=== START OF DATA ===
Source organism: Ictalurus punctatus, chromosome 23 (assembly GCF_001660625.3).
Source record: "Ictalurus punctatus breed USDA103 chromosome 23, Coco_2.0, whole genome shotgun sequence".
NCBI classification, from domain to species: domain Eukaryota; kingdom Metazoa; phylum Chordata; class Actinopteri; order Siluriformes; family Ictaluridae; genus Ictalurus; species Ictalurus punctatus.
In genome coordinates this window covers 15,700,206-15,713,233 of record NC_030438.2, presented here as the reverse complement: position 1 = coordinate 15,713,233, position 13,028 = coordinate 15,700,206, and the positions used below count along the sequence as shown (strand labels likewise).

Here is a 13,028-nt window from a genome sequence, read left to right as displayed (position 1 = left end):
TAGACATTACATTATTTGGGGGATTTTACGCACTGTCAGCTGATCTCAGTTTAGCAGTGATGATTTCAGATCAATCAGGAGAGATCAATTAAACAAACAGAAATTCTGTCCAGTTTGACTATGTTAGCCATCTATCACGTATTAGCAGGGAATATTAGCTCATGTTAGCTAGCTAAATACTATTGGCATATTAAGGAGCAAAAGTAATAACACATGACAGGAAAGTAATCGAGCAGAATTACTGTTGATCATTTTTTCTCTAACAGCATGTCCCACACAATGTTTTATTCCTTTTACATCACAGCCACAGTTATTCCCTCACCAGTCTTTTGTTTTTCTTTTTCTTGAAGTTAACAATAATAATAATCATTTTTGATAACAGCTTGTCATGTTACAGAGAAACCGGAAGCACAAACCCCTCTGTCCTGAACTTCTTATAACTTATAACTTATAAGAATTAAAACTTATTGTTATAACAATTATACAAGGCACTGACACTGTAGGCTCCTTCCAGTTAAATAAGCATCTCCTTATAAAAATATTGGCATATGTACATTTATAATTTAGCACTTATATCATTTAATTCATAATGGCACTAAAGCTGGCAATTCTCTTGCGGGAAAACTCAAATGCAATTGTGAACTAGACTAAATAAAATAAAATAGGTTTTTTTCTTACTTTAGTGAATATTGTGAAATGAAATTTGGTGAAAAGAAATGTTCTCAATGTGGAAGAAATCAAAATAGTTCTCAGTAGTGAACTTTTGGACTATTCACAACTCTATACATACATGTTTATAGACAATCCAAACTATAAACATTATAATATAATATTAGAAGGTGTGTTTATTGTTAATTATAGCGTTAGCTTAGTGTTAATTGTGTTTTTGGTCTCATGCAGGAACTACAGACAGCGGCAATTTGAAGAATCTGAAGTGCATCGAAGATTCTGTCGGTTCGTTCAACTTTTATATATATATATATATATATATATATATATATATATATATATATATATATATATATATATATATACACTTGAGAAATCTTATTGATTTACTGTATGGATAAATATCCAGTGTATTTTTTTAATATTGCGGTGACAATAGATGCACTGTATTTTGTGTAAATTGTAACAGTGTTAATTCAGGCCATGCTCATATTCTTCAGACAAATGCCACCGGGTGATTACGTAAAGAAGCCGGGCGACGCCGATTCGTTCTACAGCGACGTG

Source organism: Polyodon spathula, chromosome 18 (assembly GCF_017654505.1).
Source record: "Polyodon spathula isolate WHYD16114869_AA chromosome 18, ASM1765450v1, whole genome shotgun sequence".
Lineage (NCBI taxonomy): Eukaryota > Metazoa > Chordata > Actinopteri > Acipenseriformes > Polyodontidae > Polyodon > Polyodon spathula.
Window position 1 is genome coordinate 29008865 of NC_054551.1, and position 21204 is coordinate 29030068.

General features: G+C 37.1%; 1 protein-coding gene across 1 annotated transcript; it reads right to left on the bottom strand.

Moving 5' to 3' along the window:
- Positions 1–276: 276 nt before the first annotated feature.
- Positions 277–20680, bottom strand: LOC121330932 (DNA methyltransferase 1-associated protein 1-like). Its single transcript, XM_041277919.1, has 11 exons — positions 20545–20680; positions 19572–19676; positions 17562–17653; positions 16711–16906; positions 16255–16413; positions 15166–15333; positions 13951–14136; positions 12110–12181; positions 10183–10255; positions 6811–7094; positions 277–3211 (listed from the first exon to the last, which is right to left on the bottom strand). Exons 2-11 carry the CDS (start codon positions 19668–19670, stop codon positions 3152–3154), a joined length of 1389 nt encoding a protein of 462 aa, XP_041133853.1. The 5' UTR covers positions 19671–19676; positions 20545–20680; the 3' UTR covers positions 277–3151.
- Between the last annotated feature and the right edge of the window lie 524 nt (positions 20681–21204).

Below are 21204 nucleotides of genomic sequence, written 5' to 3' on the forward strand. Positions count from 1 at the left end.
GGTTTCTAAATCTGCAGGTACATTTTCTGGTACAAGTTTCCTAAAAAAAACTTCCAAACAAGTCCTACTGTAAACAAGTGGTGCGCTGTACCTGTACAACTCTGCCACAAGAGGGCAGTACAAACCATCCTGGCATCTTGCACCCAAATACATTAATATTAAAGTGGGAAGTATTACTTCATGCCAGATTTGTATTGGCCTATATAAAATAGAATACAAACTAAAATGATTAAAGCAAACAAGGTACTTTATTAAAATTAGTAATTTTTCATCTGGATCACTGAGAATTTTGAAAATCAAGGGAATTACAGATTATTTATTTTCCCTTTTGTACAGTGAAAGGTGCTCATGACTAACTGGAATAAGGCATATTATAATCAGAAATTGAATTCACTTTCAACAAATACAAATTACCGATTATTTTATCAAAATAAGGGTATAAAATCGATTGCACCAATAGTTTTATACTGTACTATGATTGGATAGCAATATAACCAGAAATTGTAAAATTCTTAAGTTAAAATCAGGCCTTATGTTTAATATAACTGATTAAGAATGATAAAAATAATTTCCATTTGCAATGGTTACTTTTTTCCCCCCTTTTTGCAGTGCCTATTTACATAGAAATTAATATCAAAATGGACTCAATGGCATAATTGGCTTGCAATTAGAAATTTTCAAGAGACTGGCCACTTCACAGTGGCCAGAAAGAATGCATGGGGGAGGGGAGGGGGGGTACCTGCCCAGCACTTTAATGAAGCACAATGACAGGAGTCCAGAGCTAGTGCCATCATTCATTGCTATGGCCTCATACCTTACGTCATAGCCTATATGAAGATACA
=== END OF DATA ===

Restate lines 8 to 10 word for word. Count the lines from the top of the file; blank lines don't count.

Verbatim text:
Source record: "Polyodon spathula isolate WHYD16114869_AA chromosome 18, ASM1765450v1, whole genome shotgun sequence".
Lineage (NCBI taxonomy): Eukaryota > Metazoa > Chordata > Actinopteri > Acipenseriformes > Polyodontidae > Polyodon > Polyodon spathula.
Window position 1 is genome coordinate 29008865 of NC_054551.1, and position 21204 is coordinate 29030068.